Okinawa Institute of Science and Technology Graduate University (OIST) reconstructed the 3D structure of one of the proteins of Plasmodium falciparum, the causative agent of malaria and the antibodies that act as the first line of defense against the parasite. This research, published in Cell Reports, was conducted at the Structural Cellular Biology Unit, led by Prof. Ulf Skoglund. This study provides valuable knowledge for the design of anti-malaria drugs.
One strategy used by the pathogen to amplify its spreading probability is the formation of rosette-shaped clusters of uninfected erythrocytes surrounding a malaria-infected red blood cell. Since the parasite in the central cell of the rosette can easily infect the surrounding cells, the rosette enhances the infection. Moreover, rosetting is associated with severe malaria and high fever. In small blood vessels big rosettes bind to the walls of the capillaries, obstructing the normal blood flow, causing the body to react with high fever. Since children and elderly people have thinner capillaries, they are at higher risk of severe malaria.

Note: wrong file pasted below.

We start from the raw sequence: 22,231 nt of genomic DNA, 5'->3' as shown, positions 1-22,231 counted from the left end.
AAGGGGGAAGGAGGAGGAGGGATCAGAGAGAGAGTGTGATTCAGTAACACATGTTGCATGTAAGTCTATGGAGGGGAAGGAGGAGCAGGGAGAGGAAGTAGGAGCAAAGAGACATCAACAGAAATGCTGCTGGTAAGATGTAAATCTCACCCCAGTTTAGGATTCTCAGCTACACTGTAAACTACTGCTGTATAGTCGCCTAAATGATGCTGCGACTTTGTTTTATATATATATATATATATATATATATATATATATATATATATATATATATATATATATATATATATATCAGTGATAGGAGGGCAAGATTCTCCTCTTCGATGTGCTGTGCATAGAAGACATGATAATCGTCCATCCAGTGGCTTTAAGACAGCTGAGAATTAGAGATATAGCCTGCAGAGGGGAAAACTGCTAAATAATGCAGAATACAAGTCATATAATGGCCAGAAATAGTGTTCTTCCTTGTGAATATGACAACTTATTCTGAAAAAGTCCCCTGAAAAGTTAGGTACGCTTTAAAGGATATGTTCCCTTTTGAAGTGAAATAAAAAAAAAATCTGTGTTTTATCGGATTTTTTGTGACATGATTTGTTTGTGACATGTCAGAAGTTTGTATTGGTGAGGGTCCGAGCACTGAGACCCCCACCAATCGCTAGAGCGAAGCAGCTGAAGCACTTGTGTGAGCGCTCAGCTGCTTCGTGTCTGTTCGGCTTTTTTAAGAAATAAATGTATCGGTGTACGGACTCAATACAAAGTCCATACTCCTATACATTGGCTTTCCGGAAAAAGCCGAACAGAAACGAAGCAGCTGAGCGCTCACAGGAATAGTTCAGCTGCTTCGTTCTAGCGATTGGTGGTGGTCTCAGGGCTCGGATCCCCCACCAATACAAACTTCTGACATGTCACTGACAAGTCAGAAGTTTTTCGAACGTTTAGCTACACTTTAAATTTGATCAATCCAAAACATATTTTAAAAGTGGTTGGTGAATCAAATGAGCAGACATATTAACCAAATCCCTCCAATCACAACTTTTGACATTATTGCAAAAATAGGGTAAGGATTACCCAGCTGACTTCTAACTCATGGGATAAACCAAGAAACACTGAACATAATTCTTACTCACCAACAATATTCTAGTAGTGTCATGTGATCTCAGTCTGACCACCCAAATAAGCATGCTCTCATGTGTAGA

Malaria-infected red blood cells (RBC) express the pathogen protein PfEMP1 on their surface. IgM and PfEMP1 form a bouquet that makes the cell more infectious and more prone to attract other still-uninfected red blood cells. Moreover, the other immune system proteins (such as the complement, C1q) are not able to be recruited and kill the infected cell.
How Malaria Fools Our Immune System
Source: Okinawa Institute of Science and Technology Graduate University OIST